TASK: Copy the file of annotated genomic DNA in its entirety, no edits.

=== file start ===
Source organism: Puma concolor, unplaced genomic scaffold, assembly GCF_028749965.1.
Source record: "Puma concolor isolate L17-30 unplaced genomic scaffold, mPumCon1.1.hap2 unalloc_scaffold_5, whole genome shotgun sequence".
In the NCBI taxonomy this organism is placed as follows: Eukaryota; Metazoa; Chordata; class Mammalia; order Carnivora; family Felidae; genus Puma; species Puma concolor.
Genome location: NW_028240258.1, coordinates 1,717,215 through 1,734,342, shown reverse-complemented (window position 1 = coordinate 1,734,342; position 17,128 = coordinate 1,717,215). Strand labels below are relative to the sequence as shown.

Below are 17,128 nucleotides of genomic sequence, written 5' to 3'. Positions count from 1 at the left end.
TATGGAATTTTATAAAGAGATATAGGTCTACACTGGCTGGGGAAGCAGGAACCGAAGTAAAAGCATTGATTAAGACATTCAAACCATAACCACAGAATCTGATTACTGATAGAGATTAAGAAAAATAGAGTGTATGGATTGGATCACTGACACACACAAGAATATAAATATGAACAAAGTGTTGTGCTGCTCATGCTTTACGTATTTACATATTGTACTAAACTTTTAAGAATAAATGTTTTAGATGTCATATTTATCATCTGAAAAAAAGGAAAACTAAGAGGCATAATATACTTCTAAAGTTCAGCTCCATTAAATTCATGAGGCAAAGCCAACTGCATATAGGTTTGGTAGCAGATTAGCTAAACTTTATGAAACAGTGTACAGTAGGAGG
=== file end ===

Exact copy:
Source organism: Puma concolor, unplaced genomic scaffold, assembly GCF_028749965.1.
Source record: "Puma concolor isolate L17-30 unplaced genomic scaffold, mPumCon1.1.hap2 unalloc_scaffold_5, whole genome shotgun sequence".
In the NCBI taxonomy this organism is placed as follows: Eukaryota; Metazoa; Chordata; class Mammalia; order Carnivora; family Felidae; genus Puma; species Puma concolor.
Genome location: NW_028240258.1, coordinates 1,717,215 through 1,734,342, shown reverse-complemented (window position 1 = coordinate 1,734,342; position 17,128 = coordinate 1,717,215). Strand labels below are relative to the sequence as shown.

Below are 17,128 nucleotides of genomic sequence, written 5' to 3'. Positions count from 1 at the left end.
TATGGAATTTTATAAAGAGATATAGGTCTACACTGGCTGGGGAAGCAGGAACCGAAGTAAAAGCATTGATTAAGACATTCAAACCATAACCACAGAATCTGATTACTGATAGAGATTAAGAAAAATAGAGTGTATGGATTGGATCACTGACACACACAAGAATATAAATATGAACAAAGTGTTGTGCTGCTCATGCTTTACGTATTTACATATTGTACTAAACTTTTAAGAATAAATGTTTTAGATGTCATATTTATCATCTGAAAAAAAGGAAAACTAAGAGGCATAATATACTTCTAAAGTTCAGCTCCATTAAATTCATGAGGCAAAGCCAACTGCATATAGGTTTGGTAGCAGATTAGCTAAACTTTATGAAACAGTGTACAGTAGGAGG